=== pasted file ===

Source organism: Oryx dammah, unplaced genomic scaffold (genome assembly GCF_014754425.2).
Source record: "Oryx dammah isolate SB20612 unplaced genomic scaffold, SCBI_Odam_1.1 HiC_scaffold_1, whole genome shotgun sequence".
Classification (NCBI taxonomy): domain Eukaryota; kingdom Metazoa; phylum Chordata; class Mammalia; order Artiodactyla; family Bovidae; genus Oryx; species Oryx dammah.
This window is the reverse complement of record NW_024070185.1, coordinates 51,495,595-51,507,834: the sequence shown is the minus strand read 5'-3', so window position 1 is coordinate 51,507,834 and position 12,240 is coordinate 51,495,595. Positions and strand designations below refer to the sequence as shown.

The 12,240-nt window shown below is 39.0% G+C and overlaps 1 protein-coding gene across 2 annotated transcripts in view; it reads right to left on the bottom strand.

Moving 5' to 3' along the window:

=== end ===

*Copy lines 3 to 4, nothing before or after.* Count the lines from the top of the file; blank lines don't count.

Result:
Classification (NCBI taxonomy): domain Eukaryota; kingdom Metazoa; phylum Chordata; class Mammalia; order Artiodactyla; family Bovidae; genus Oryx; species Oryx dammah.
This window is the reverse complement of record NW_024070185.1, coordinates 51,495,595-51,507,834: the sequence shown is the minus strand read 5'-3', so window position 1 is coordinate 51,507,834 and position 12,240 is coordinate 51,495,595. Positions and strand designations below refer to the sequence as shown.